A new tool to map floods around the world, especially those that occur in the Global South, has been launched through a partnership between Google, MapBox, and other players working with a UN University group based in Canada.
The World Flood Mapping Tool uses the Google Earth engine combined with nearly 40 years of satellite data, which provides enough geospatial information to do flooding analysis on a global scale. The free, publicly available flood maps take the view to street level at a resolution of 30 meters, the project managers said.
Among case studies used to develop the project were the 2015 floods affecting Mozambique and Malawi, after tropical cyclones Bansi and Chedza hit the region. More than 530,000 people were affected in what quickly led to a cholera outbreak, as well as displacement and other cascading effects.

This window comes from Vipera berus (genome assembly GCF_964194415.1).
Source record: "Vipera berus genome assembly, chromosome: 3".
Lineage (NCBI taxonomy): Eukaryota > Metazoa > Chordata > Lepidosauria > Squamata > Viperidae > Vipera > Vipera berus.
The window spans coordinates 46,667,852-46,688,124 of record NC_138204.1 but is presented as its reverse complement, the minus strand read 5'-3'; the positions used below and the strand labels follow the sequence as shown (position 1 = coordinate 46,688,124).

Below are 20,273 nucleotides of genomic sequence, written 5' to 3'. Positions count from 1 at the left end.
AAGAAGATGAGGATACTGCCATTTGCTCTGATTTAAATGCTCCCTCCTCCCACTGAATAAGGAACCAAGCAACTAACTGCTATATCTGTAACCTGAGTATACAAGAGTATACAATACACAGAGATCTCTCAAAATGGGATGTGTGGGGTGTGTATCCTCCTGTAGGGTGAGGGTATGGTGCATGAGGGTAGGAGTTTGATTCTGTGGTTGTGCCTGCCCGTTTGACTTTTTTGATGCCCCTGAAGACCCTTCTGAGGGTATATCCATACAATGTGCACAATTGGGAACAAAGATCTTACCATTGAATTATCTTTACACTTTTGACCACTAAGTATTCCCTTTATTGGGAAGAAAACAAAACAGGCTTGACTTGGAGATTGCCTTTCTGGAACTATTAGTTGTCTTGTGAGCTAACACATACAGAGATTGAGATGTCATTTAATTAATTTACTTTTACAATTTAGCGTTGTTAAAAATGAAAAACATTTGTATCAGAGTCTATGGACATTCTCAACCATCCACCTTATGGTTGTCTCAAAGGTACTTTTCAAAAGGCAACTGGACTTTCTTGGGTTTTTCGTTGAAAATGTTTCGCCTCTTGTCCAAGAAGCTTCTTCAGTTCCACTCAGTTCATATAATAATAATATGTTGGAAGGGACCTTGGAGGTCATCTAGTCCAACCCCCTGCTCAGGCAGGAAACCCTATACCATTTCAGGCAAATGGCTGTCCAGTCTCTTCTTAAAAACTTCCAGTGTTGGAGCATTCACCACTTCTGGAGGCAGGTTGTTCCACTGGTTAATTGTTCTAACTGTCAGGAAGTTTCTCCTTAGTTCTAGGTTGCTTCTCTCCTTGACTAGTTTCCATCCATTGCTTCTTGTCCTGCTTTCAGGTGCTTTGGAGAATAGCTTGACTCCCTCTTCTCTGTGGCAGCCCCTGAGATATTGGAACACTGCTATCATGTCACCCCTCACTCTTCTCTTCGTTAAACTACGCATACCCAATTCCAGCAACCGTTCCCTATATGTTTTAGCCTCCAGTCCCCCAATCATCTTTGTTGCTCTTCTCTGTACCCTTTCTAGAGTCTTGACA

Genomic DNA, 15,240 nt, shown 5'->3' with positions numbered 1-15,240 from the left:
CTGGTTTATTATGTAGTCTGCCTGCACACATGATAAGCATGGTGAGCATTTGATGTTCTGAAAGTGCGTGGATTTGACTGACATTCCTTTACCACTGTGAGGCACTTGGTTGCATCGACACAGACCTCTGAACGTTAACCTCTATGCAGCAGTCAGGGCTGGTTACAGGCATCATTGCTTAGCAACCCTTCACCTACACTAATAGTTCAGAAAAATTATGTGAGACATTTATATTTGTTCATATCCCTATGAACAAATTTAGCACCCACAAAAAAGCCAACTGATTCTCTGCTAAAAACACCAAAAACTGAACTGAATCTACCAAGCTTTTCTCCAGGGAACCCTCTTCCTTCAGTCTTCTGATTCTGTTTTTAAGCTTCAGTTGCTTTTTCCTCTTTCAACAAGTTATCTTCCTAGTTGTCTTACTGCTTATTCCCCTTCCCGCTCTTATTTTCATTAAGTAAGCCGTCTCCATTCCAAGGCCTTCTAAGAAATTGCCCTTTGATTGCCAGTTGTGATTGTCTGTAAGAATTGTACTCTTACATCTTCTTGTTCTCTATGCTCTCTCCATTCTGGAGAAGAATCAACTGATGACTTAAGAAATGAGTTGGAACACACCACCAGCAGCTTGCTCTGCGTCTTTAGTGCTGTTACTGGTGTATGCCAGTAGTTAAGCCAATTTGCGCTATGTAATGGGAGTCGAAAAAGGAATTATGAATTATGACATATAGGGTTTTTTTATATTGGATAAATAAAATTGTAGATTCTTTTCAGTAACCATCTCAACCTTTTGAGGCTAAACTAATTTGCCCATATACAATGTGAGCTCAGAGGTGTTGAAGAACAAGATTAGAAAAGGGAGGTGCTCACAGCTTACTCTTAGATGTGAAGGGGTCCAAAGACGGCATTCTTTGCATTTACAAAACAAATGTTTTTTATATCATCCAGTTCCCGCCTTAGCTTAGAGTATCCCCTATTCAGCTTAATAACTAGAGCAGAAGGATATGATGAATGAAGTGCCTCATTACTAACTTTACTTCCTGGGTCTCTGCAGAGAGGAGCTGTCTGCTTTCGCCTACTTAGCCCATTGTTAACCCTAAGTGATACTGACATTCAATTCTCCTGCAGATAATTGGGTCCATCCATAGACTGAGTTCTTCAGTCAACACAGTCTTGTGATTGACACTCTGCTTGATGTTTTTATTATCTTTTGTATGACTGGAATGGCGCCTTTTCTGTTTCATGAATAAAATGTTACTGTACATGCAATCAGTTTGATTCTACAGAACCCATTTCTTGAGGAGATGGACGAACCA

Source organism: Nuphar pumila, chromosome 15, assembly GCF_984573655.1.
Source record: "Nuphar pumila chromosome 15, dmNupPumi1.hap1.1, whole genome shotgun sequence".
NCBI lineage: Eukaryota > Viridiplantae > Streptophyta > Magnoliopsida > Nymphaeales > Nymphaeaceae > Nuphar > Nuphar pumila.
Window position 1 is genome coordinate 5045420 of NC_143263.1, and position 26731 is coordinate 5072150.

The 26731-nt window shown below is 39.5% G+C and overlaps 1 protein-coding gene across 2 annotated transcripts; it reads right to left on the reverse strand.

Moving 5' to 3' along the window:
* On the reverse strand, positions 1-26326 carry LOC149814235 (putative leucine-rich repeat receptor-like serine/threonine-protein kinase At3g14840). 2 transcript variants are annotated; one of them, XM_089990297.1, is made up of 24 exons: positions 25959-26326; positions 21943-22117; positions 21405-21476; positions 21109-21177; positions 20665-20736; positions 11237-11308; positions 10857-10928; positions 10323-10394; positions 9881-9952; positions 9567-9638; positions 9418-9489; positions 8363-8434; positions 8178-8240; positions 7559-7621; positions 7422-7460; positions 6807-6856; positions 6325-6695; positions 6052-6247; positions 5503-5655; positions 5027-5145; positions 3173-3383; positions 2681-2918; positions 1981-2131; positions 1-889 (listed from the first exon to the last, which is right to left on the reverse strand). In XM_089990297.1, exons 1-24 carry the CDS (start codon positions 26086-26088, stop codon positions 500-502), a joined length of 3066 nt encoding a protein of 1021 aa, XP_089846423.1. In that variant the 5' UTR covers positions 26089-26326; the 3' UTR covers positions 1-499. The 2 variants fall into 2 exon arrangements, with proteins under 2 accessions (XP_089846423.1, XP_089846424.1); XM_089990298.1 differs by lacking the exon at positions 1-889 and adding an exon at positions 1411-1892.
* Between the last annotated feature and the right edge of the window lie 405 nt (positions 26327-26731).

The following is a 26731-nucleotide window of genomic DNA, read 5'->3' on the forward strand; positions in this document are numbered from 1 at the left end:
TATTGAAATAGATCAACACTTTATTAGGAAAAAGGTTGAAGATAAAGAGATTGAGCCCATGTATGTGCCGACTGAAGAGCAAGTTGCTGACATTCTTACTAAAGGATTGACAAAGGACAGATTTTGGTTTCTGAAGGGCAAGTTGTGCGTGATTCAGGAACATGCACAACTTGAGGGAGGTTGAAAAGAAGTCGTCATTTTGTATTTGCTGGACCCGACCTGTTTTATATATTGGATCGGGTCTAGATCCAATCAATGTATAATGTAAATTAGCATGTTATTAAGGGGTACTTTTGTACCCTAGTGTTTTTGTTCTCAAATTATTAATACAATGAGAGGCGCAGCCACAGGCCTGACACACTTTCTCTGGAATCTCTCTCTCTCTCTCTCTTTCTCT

The new online tool adds available layers for population, buildings and land use. It can be used for community planning, zoning, insurance assessments and more, say the creators at the UN University’s Institute for Water, Environment and Health.
Potential supply chain issues can be identified, as well as emergency relief routes during disasters because flood impacts are updated more quickly. Hamid Mehmood, a GIS and remote sensing specialist at UNU-INWEH who led the tool’s development, says that a UNU-INWEH survey showed a majority of flood forecasting centers in flood-prone countries cannot run complex flood forecasting models in-house.
Reliable information about flood risk is especially valuable in Africa and Southeast Asia, where urban areas are expected to grow 80% by 2030. Some 1.5 billion people are at risk of floods now, but that number is only expected to grow with coming climate change impacts.
Image: OCHA file